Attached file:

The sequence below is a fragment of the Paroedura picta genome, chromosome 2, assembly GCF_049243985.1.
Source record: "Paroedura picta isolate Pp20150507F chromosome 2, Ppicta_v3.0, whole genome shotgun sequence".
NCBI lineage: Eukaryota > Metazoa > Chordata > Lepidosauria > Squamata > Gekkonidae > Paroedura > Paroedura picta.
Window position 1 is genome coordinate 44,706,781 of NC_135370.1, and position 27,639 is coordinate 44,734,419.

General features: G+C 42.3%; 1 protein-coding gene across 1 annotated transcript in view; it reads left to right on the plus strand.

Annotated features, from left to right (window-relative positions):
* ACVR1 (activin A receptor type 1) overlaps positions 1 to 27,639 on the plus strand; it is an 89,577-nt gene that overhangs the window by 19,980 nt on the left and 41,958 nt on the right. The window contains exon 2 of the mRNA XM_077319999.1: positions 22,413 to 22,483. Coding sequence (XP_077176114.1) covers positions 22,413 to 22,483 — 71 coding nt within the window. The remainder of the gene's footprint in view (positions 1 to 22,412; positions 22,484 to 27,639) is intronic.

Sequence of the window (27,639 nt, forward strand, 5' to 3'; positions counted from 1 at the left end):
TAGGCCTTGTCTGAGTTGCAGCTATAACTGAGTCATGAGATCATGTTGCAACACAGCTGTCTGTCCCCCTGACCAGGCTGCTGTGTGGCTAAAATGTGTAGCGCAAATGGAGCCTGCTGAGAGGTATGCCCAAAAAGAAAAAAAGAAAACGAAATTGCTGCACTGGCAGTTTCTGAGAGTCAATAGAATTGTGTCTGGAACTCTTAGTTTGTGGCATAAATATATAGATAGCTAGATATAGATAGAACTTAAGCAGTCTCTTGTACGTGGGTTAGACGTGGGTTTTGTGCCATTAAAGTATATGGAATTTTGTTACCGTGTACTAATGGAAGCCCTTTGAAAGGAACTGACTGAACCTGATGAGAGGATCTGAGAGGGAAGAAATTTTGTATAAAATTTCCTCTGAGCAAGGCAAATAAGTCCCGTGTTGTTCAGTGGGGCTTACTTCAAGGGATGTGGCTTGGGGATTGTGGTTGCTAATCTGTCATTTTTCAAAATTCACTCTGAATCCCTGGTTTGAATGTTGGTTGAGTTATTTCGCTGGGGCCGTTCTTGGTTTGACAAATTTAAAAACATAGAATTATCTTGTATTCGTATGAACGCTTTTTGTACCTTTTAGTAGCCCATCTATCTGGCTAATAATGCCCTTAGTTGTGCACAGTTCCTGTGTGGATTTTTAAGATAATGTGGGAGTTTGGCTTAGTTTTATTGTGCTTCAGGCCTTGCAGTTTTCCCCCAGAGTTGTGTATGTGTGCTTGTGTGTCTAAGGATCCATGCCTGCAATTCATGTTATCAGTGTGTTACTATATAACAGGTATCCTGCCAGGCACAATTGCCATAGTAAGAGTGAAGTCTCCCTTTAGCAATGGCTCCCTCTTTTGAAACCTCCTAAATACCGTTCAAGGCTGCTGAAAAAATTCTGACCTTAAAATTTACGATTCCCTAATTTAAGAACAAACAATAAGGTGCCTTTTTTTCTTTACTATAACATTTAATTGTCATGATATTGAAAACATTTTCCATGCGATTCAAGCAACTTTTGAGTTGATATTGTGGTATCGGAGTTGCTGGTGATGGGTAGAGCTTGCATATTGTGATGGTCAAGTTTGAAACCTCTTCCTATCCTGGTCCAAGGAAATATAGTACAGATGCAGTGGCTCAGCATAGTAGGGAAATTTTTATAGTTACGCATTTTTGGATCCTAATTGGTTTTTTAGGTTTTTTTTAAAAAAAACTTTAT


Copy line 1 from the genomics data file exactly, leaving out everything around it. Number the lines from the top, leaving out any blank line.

The sequence below is a fragment of the Paroedura picta genome, chromosome 2, assembly GCF_049243985.1.